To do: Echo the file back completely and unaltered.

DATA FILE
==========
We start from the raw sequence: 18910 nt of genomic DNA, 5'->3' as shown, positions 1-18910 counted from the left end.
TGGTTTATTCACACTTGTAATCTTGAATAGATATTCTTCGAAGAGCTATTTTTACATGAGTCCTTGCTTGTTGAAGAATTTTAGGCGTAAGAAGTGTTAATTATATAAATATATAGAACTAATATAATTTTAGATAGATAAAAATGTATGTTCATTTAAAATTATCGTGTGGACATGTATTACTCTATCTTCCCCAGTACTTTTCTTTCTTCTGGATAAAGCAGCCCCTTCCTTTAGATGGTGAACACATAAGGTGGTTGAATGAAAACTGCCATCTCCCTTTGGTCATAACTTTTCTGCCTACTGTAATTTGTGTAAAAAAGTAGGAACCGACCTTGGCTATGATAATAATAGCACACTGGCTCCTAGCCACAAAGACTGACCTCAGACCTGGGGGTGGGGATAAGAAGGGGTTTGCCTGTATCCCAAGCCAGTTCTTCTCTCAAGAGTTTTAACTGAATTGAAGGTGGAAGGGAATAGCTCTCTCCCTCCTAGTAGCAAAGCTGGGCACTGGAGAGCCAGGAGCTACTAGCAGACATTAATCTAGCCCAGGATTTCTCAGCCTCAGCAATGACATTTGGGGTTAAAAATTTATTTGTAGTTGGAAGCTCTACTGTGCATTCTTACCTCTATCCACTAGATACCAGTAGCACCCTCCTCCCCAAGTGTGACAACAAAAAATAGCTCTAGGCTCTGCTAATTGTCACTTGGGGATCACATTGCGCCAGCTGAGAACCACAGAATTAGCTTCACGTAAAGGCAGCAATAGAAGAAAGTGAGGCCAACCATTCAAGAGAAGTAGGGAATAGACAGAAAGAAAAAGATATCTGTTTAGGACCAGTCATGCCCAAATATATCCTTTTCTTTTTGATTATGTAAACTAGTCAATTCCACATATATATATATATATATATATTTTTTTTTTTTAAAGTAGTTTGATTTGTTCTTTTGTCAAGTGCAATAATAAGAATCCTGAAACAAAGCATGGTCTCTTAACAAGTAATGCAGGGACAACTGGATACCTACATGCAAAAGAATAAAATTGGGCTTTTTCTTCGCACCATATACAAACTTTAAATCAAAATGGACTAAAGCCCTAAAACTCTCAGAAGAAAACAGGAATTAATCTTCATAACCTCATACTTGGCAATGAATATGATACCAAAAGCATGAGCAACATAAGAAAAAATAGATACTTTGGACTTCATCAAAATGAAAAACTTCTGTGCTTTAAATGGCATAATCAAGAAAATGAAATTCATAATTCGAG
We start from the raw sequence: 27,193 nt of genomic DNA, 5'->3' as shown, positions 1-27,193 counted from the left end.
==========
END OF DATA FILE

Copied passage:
We start from the raw sequence: 18910 nt of genomic DNA, 5'->3' as shown, positions 1-18910 counted from the left end.
TGGTTTATTCACACTTGTAATCTTGAATAGATATTCTTCGAAGAGCTATTTTTACATGAGTCCTTGCTTGTTGAAGAATTTTAGGCGTAAGAAGTGTTAATTATATAAATATATAGAACTAATATAATTTTAGATAGATAAAAATGTATGTTCATTTAAAATTATCGTGTGGACATGTATTACTCTATCTTCCCCAGTACTTTTCTTTCTTCTGGATAAAGCAGCCCCTTCCTTTAGATGGTGAACACATAAGGTGGTTGAATGAAAACTGCCATCTCCCTTTGGTCATAACTTTTCTGCCTACTGTAATTTGTGTAAAAAAGTAGGAACCGACCTTGGCTATGATAATAATAGCACACTGGCTCCTAGCCACAAAGACTGACCTCAGACCTGGGGGTGGGGATAAGAAGGGGTTTGCCTGTATCCCAAGCCAGTTCTTCTCTCAAGAGTTTTAACTGAATTGAAGGTGGAAGGGAATAGCTCTCTCCCTCCTAGTAGCAAAGCTGGGCACTGGAGAGCCAGGAGCTACTAGCAGACATTAATCTAGCCCAGGATTTCTCAGCCTCAGCAATGACATTTGGGGTTAAAAATTTATTTGTAGTTGGAAGCTCTACTGTGCATTCTTACCTCTATCCACTAGATACCAGTAGCACCCTCCTCCCCAAGTGTGACAACAAAAAATAGCTCTAGGCTCTGCTAATTGTCACTTGGGGATCACATTGCGCCAGCTGAGAACCACAGAATTAGCTTCACGTAAAGGCAGCAATAGAAGAAAGTGAGGCCAACCATTCAAGAGAAGTAGGGAATAGACAGAAAGAAAAAGATATCTGTTTAGGACCAGTCATGCCCAAATATATCCTTTTCTTTTTGATTATGTAAACTAGTCAATTCCACATATATATATATATATATATATTTTTTTTTTTTAAAGTAGTTTGATTTGTTCTTTTGTCAAGTGCAATAATAAGAATCCTGAAACAAAGCATGGTCTCTTAACAAGTAATGCAGGGACAACTGGATACCTACATGCAAAAGAATAAAATTGGGCTTTTTCTTCGCACCATATACAAACTTTAAATCAAAATGGACTAAAGCCCTAAAACTCTCAGAAGAAAACAGGAATTAATCTTCATAACCTCATACTTGGCAATGAATATGATACCAAAAGCATGAGCAACATAAGAAAAAATAGATACTTTGGACTTCATCAAAATGAAAAACTTCTGTGCTTTAAATGGCATAATCAAGAAAATGAAATTCATAATTCGAG
We start from the raw sequence: 27,193 nt of genomic DNA, 5'->3' as shown, positions 1-27,193 counted from the left end.